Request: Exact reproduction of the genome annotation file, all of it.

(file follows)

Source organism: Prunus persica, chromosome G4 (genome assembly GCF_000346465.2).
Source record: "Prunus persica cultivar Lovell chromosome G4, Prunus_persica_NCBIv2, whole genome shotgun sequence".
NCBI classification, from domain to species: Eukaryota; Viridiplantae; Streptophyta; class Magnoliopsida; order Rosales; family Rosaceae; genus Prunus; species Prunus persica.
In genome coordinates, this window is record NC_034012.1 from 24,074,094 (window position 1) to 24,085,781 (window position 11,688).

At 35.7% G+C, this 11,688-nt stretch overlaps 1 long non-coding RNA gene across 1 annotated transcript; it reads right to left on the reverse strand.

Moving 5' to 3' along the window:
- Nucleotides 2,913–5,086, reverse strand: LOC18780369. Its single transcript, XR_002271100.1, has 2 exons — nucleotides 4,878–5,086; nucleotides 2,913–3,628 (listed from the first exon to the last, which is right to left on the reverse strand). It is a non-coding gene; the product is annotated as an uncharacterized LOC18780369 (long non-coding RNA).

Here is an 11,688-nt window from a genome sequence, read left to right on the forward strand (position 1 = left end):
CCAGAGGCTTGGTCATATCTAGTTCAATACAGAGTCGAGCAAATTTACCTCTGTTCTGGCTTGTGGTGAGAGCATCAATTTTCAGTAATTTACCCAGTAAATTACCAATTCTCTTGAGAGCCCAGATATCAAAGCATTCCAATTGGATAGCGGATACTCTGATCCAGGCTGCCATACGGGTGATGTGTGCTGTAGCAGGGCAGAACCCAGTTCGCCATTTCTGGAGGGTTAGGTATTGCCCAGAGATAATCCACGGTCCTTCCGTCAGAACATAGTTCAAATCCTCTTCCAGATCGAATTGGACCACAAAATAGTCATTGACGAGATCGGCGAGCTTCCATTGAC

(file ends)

Source organism: Prunus persica, chromosome G4 (genome assembly GCF_000346465.2).
Source record: "Prunus persica cultivar Lovell chromosome G4, Prunus_persica_NCBIv2, whole genome shotgun sequence".
NCBI classification, from domain to species: Eukaryota; Viridiplantae; Streptophyta; class Magnoliopsida; order Rosales; family Rosaceae; genus Prunus; species Prunus persica.
In genome coordinates, this window is record NC_034012.1 from 24,074,094 (window position 1) to 24,085,781 (window position 11,688).

At 35.7% G+C, this 11,688-nt stretch overlaps 1 long non-coding RNA gene across 1 annotated transcript; it reads right to left on the reverse strand.

Moving 5' to 3' along the window:
- Nucleotides 2,913–5,086, reverse strand: LOC18780369. Its single transcript, XR_002271100.1, has 2 exons — nucleotides 4,878–5,086; nucleotides 2,913–3,628 (listed from the first exon to the last, which is right to left on the reverse strand). It is a non-coding gene; the product is annotated as an uncharacterized LOC18780369 (long non-coding RNA).

Here is an 11,688-nt window from a genome sequence, read left to right on the forward strand (position 1 = left end):
CCAGAGGCTTGGTCATATCTAGTTCAATACAGAGTCGAGCAAATTTACCTCTGTTCTGGCTTGTGGTGAGAGCATCAATTTTCAGTAATTTACCCAGTAAATTACCAATTCTCTTGAGAGCCCAGATATCAAAGCATTCCAATTGGATAGCGGATACTCTGATCCAGGCTGCCATACGGGTGATGTGTGCTGTAGCAGGGCAGAACCCAGTTCGCCATTTCTGGAGGGTTAGGTATTGCCCAGAGATAATCCACGGTCCTTCCGTCAGAACATAGTTCAAATCCTCTTCCAGATCGAATTGGACCACAAAATAGTCATTGACGAGATCGGCGAGCTTCCATTGAC